If you weren’t in the so-called popular crowd in high school, you may remember glancing longingly at their table in the cafeteria wishing you could be so cool and confident, instead of so awkward and unsure.
When we’re young, we often measure ourselves against our peers. Our internal monologue is a running stream of wishing we were as attractive, as skinny, as smart, as athletic, as well-liked as others. Our self-worth can hinge on how we perceive we stack up.
The envy we feel doesn’t completely extinguish with age, but a new study released this week shows that the older we get, the less we experience it. And the breadth of what we envy narrows.
“One possibility is that as you get older you come to accept your status, what you do or do not have,” said co-author of the study, Christine Harris, a psychology professor at the University of California, San Diego.
Other research has backed up theories that our emotional well-being improves with time and perspective — that with age comes a better control over negative feelings.
Harris’ latest findings, published in the Journal of Basic and Applied Social Psychology, reinforces that. Envy is considered an unhealthy and destructive emotion, so much so that it is one of the seven deadly sins. But as author Joseph Epstein writes in his 2003 book, Envy, it’s the one sin that is no fun. And coveting neighbors’ things, a sister emotion to envy, rounds out the 10 Commandments.
Participants were asked if they’d felt envious at any point in the last year. Among the youngest cohort, 18 to 29-year-olds, 80 percent reported feeling envy. It dropped slightly with each decade: 79 percent of those in their 30s, 73 percent in their 40s and 69 percent in their 50s or older.
It was little surprise that the study also found that people most often envy those of their same gender and age. Envy is often born out of making direct comparisons with similar others. “It tells us what might be possible for us and what we can best,” Harris said. But what we specifically envy in others changes significantly with age.
Twenty-somethings envy their peers across a wide spectrum. They envy others’ successes in romance, academics, social status, attractiveness, wealth and jobs. By the 30s and 40s, concern with others’ appearance, friendships and education drops off the list of reasons to be envious. In their 50s and beyond, when people do envy, it’s aimed at others’ occupational and financial success.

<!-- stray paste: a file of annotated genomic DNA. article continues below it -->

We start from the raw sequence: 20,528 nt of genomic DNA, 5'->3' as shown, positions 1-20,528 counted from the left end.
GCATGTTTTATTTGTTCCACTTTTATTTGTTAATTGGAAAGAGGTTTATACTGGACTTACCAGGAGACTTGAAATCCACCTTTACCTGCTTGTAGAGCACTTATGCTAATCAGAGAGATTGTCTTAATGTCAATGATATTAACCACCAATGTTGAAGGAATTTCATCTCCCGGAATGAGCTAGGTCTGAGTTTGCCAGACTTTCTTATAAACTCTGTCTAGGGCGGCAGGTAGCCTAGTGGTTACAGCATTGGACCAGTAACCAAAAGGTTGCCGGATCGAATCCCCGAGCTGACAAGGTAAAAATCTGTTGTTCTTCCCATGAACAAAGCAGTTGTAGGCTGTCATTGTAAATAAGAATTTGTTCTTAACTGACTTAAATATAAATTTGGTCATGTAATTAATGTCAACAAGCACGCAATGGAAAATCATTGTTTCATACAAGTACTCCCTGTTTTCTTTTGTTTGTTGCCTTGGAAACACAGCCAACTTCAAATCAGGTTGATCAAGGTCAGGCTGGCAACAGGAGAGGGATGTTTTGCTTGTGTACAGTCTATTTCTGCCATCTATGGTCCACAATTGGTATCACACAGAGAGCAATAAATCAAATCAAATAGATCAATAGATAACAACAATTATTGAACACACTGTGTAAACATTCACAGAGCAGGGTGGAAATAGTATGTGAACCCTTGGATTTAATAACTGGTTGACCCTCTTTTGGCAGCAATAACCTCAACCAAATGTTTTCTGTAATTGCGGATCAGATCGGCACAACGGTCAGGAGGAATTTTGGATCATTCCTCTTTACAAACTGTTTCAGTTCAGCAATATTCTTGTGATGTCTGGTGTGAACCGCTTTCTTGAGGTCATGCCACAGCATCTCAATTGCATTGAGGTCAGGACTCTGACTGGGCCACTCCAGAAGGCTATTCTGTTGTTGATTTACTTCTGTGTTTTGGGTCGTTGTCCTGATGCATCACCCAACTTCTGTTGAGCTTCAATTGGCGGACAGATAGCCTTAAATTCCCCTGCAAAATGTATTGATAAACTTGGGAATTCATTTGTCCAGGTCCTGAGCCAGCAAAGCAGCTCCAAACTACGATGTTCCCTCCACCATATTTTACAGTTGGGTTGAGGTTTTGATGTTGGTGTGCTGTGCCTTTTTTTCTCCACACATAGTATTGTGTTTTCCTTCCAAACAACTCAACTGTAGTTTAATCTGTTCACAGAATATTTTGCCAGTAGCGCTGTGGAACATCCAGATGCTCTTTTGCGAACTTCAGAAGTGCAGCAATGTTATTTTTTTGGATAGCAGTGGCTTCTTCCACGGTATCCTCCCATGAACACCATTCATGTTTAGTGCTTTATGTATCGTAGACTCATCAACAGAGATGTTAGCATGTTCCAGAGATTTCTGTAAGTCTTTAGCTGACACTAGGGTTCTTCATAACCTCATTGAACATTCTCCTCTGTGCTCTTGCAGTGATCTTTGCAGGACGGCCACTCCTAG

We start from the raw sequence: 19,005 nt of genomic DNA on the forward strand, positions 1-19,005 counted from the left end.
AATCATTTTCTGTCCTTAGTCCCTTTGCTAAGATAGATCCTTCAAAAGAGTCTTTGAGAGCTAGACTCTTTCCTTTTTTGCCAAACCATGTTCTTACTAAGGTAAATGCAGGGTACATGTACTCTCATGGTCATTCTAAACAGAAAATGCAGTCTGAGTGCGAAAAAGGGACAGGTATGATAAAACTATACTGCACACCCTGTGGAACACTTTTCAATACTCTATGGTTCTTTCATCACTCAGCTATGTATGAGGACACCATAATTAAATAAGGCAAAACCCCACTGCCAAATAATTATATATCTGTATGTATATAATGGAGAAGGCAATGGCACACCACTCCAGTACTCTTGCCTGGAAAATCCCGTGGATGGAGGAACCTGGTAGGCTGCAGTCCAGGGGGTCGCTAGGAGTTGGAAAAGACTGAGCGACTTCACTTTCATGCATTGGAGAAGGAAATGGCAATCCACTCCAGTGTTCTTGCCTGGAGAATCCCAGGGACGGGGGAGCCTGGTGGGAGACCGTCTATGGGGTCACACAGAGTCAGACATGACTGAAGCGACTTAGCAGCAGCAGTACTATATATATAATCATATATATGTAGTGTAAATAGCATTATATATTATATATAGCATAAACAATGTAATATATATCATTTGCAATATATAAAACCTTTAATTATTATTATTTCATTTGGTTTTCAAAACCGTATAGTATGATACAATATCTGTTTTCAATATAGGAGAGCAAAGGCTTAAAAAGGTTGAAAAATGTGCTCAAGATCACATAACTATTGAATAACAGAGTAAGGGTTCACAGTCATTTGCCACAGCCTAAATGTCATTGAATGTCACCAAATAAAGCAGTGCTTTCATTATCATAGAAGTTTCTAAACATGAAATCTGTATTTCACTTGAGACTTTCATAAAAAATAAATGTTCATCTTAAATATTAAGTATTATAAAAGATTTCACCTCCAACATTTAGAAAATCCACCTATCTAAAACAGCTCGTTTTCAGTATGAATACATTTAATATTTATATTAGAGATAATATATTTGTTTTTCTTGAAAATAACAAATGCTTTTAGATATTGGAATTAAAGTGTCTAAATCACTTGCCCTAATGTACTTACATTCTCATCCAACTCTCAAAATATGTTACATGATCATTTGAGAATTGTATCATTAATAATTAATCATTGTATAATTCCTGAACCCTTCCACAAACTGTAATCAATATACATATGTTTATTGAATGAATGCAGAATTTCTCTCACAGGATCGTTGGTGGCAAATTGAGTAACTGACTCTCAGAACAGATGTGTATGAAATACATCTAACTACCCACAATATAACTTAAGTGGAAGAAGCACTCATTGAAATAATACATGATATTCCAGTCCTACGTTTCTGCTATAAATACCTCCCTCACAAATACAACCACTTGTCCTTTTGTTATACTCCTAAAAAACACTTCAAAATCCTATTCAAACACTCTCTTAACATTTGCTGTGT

In all the age groups, at least one in five described feeling envious of someone else’s luck, which isn’t defined, so it could relate to anything from winning the lottery to finding a soulmate.
What surprised Harris most is that only the youngest group envied others’ social lives. But it makes sense. While 20-somethings are probably more social – going to parties, happy hours and on dates – when people get older they narrow their friend circle and form steady relationships that provide more reliable companionship and support.
Even though older people envy less, it’s still a common human reaction to others’ good fortune. Harris suggests two ways to control it based on the situation.
If you’re envious about an occupational achievement, channel that emotion and figure out specific changes you can make to improve your own situation. Try to emulate the things the other person does to be so successful at work.
If what you are envious of isn’t readily changeable, like your attractiveness, Harris suggests reappraising the weight you give that one thing. Zero in on the things you are good at and the traits you have that others might envy. Realize even the person you’re envying is not perfect — because there’s no such thing.
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